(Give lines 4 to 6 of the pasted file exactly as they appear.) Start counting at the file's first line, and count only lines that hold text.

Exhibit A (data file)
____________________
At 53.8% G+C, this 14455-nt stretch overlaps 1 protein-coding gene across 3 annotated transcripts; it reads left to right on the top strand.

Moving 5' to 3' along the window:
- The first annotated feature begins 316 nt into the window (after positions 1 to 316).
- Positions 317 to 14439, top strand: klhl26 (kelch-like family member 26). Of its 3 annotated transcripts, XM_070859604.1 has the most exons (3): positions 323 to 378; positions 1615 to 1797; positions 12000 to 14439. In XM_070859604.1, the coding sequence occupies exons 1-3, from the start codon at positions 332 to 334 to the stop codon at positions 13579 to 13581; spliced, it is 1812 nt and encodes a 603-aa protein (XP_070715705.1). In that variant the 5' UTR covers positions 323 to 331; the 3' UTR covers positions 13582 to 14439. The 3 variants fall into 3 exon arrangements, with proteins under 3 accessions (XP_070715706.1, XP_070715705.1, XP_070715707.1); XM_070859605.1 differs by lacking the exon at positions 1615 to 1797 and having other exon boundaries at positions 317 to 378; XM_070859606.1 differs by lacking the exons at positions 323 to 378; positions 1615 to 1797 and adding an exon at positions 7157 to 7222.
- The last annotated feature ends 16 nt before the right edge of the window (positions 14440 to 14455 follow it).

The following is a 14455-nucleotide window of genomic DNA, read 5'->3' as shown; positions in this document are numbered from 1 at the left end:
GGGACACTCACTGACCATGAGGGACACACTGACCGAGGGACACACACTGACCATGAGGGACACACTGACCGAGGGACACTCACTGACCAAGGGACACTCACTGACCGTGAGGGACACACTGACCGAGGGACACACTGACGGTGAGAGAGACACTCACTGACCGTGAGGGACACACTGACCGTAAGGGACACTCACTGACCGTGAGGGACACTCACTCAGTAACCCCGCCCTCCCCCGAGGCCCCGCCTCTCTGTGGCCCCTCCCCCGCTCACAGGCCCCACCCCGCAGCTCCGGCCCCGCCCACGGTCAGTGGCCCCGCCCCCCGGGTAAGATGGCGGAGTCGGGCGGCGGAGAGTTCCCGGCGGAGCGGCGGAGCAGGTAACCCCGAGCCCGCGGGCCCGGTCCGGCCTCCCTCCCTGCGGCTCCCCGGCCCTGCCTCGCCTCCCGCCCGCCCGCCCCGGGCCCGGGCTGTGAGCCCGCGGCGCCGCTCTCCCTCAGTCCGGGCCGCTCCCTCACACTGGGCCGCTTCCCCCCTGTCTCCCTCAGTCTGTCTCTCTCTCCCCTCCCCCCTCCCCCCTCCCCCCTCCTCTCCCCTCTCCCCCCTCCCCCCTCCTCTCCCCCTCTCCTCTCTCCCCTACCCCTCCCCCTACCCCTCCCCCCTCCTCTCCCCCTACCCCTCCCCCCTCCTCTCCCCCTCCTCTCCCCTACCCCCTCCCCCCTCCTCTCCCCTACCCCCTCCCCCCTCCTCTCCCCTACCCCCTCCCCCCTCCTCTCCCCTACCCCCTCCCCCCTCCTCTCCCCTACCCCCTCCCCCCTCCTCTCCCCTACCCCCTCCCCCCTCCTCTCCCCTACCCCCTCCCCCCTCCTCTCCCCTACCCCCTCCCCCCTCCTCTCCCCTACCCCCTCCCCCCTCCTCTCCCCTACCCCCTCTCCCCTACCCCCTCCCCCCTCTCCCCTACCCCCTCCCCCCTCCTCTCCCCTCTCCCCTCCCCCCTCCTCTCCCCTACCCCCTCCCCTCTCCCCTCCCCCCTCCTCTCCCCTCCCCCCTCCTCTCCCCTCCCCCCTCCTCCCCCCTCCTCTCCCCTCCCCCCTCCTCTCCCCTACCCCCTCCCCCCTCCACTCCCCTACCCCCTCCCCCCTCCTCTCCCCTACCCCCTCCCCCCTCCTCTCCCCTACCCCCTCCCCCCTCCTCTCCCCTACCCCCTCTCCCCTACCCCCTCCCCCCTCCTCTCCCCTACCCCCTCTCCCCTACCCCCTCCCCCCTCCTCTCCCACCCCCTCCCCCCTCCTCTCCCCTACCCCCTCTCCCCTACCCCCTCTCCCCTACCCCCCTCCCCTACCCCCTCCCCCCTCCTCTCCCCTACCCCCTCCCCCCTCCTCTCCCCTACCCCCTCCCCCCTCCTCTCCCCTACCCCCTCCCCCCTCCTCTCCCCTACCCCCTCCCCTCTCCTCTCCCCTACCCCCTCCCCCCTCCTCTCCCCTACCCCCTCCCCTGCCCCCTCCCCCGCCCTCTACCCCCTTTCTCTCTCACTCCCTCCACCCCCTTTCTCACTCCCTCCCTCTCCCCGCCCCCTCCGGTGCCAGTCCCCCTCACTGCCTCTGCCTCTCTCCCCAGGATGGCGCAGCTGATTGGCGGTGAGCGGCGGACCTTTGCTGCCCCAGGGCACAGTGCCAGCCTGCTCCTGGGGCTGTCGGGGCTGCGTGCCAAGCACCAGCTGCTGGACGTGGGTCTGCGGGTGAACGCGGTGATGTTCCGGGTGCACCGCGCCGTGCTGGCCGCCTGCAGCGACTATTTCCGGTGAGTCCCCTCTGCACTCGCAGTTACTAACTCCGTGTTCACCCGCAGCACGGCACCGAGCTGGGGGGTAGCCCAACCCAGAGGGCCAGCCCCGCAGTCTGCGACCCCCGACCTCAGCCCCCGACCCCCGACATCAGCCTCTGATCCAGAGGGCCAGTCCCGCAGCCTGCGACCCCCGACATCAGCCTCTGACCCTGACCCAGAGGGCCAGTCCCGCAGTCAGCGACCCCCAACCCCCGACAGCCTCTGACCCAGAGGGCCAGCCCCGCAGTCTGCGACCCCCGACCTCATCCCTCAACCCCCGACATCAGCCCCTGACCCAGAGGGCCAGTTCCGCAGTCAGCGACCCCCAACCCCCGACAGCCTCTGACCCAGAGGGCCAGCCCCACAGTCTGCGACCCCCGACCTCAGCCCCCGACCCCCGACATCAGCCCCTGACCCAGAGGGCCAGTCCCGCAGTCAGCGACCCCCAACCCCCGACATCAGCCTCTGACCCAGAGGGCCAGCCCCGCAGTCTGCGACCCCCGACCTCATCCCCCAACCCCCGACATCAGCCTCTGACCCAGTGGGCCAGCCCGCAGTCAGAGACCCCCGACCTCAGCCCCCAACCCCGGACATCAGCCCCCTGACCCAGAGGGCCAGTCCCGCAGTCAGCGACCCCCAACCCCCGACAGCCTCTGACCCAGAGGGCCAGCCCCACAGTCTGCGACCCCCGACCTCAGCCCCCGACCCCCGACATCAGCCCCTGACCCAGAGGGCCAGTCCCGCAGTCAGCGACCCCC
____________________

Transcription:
- Positions 317 to 14439, top strand: klhl26 (kelch-like family member 26). Of its 3 annotated transcripts, XM_070859604.1 has the most exons (3): positions 323 to 378; positions 1615 to 1797; positions 12000 to 14439. In XM_070859604.1, the coding sequence occupies exons 1-3, from the start codon at positions 332 to 334 to the stop codon at positions 13579 to 13581; spliced, it is 1812 nt and encodes a 603-aa protein (XP_070715705.1). In that variant the 5' UTR covers positions 323 to 331; the 3' UTR covers positions 13582 to 14439. The 3 variants fall into 3 exon arrangements, with proteins under 3 accessions (XP_070715706.1, XP_070715705.1, XP_070715707.1); XM_070859605.1 differs by lacking the exon at positions 1615 to 1797 and having other exon boundaries at positions 317 to 378; XM_070859606.1 differs by lacking the exons at positions 323 to 378; positions 1615 to 1797 and adding an exon at positions 7157 to 7222.
- The last annotated feature ends 16 nt before the right edge of the window (positions 14440 to 14455 follow it).

The following is a 14455-nucleotide window of genomic DNA, read 5'->3' as shown; positions in this document are numbered from 1 at the left end: